Over the centuries Prague’s fortunes have risen and fallen in step with the surrounding Bohemian kingdom and, more tellingly, the actions of Bohemia’s neighbours. In the 14th century, and again briefly in the 16th century, the city was the head of a continental empire. Later, in the shadow of the Habsburg capital, Vienna, Prague was relegated to something of a backwater. These days, the city is back in a big way as one of Europe’s most popular travel destinations.

Celtic Tribes

There’s been human habitation on the territory of the modern-day Czech Republic for some 600,000 years, with permanent communities since around 4000 BC, but it’s the Celts, who came to the area around 500 BC, that arouse the most interest. The name ‘Bohemia’ for the western province of the Czech Republic derives from one of the most successful of these Celtic tribes, the Boii. Archaeologists have turned up evidence of several important Celtic tribes in and around the city of Prague.

The Myth of Libuše

Fittingly for a city that embraces so much mystery, the origins of Prague are shrouded in a fairy tale. Princess Libuše, the daughter of early ruler Krok, is said to have stood on a hill near Vyšehrad Citadel one day in the 7th or 8th century and predicted a glorious city would one day arise around her. According to legend, Libuše needed to find a strong suitor who could yield sturdy heirs to the Bohemian throne. Passing over a field of eligible bachelors, including some sickly looking royals, she selected a simple ploughman, Přemysl. She chose well. The Přemysl dynasty would go on to rule for some 400 years.

Charles IV & the Holy Roman Empire

It’s hard to imagine Prague will ever exceed the position of power it held in the 14th century, when the city for a time became the seat of what was known then as the Holy Roman Empire, under Emperor Charles IV (Karel IV; r 1346–78).

The path to glory began predictably enough with the murder of Přemysl ruler Wenceslas III, in 1306, leaving no male successor to the throne. Eventually, John of Luxembourg (Jan Lucemburský to the Czechs) assumed the Bohemian throne through his marriage to Wenceslas III’s daughter Elyška in 1310.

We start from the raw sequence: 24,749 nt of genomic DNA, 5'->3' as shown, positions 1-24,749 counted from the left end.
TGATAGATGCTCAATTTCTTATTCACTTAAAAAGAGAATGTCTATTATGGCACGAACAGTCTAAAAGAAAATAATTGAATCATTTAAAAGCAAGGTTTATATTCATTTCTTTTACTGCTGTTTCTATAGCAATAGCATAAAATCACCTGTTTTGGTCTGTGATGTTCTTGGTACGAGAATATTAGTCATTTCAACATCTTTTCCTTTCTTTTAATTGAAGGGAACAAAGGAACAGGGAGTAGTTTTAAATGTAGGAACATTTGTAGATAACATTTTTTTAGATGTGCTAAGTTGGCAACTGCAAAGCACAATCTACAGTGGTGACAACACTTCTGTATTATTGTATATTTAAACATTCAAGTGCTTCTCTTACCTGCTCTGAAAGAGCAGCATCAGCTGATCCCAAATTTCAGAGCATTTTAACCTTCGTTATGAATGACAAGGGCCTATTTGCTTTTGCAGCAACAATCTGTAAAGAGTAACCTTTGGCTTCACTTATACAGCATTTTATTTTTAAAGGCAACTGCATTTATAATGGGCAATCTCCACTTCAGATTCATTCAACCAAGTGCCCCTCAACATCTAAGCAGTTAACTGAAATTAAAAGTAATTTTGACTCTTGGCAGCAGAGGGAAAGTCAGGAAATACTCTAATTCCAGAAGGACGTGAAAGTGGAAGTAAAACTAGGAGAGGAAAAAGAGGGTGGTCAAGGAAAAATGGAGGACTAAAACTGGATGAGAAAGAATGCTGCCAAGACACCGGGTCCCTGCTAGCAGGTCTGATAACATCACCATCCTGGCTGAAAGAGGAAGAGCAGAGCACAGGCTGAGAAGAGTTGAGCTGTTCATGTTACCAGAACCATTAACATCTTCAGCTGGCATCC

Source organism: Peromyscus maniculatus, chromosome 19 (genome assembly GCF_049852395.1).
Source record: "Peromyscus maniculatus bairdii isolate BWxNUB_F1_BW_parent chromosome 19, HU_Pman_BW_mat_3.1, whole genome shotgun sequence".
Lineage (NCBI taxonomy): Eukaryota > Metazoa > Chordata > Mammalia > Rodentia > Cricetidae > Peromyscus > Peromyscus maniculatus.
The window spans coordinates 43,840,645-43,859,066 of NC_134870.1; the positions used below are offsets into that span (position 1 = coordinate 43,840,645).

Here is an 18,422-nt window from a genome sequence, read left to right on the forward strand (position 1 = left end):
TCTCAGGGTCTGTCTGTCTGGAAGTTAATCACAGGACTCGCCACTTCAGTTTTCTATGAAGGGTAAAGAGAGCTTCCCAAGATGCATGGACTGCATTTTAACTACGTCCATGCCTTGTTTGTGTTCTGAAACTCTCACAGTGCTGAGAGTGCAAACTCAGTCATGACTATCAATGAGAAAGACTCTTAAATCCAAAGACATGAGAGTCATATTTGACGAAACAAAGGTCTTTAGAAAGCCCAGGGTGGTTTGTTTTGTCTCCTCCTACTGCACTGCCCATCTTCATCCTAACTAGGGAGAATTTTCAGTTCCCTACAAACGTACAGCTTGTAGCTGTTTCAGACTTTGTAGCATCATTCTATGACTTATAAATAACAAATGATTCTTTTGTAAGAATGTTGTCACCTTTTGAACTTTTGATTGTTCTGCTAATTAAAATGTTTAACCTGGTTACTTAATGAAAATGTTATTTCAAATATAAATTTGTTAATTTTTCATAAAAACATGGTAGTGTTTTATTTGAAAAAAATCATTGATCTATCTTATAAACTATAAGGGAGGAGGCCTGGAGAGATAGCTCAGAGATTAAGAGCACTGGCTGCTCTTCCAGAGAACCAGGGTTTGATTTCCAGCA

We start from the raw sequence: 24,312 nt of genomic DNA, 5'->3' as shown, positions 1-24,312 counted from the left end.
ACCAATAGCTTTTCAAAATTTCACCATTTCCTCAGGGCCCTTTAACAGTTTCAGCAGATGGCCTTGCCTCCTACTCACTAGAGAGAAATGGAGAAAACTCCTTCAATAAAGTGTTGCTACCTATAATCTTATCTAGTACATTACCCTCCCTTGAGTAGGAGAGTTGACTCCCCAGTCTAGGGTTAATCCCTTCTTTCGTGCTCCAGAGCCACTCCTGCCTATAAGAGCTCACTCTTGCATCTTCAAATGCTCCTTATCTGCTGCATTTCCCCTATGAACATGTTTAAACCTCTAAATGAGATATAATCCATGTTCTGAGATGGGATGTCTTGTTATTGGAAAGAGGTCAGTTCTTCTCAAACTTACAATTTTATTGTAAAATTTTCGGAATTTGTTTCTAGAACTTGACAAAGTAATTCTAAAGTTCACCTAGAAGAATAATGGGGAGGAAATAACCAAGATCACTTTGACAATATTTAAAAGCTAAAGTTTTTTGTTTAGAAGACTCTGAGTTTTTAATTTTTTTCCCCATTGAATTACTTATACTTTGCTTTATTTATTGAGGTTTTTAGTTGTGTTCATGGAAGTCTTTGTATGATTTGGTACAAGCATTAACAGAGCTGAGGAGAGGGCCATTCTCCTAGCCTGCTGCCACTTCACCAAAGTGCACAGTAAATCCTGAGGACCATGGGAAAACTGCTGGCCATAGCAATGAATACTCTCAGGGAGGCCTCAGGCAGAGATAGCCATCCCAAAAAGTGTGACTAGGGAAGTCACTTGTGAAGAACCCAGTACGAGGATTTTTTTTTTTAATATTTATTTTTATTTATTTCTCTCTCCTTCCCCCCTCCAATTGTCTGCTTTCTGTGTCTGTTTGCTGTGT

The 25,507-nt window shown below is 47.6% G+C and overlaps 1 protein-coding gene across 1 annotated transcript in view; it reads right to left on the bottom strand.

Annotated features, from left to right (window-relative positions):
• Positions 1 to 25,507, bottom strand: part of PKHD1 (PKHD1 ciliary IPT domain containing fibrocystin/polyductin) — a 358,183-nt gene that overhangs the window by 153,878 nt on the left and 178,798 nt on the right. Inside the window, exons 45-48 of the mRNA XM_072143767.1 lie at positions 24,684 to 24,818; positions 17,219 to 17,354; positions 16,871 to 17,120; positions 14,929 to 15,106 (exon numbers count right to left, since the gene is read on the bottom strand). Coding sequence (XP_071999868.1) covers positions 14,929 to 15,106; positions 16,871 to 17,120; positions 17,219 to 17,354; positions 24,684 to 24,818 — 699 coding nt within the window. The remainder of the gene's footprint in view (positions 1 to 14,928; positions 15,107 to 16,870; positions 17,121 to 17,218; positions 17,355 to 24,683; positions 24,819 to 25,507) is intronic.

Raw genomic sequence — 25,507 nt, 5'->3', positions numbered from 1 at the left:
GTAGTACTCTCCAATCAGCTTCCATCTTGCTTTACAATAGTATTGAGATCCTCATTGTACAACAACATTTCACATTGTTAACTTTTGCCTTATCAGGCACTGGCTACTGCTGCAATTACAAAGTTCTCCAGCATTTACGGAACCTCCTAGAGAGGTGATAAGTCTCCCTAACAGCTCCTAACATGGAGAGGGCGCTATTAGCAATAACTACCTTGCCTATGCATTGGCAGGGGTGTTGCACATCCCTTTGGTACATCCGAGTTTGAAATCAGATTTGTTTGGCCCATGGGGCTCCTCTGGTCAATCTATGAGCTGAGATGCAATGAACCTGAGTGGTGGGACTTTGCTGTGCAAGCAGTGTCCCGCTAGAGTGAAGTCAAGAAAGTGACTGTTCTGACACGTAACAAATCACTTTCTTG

Under the enlightened rule of John’s son, Charles IV, Prague grew into one of the continent’s largest and most prosperous cities. Charles greatly expanded the limits of the city and commissioned both the bridge that now bears his name and St Vitus Cathedral, among other projects. He also established Charles University as the first university in central Europe.

The Hussite Wars & Religious Conflict

In contrast to the prosperous 14th century, the 15th century brought little but hardship and war to the city. The period witnessed the rise of an impassioned Church-reform movement led by Jan Hus. Hus’s intentions to rid Rome's papal authorities of corruption were admirable, but his movement ended up dividing the city and country. In 1419, supporters of Hussite preacher Jan Želivský stormed Prague’s New Town Hall and tossed several Catholic councillors out the windows – thus introducing the word ‘defenestration’ (throwing someone from a window in order to do him or her bodily harm) into the political lexicon.

The Hussites (as the followers of Jan Hus were known) assumed control of Prague after the death of Holy Roman Emperor Wenceslas IV in 1419. The move sparked the first anti-Hussite crusade, launched in 1420 by Emperor Sigismund, with the support of many pro-Catholic rulers around Europe. Hussite commander Jan Žižka successfully defended the city in the Battle of Vítkov Hill, but the religious strife spilled into the countryside. The Hussites were split into factions – those wanting to make peace with the emperor and those wanting to fight to the end. The more radical Hussites, the Taborites, were ultimately defeated in battle at Lipany, east of Prague, in 1434.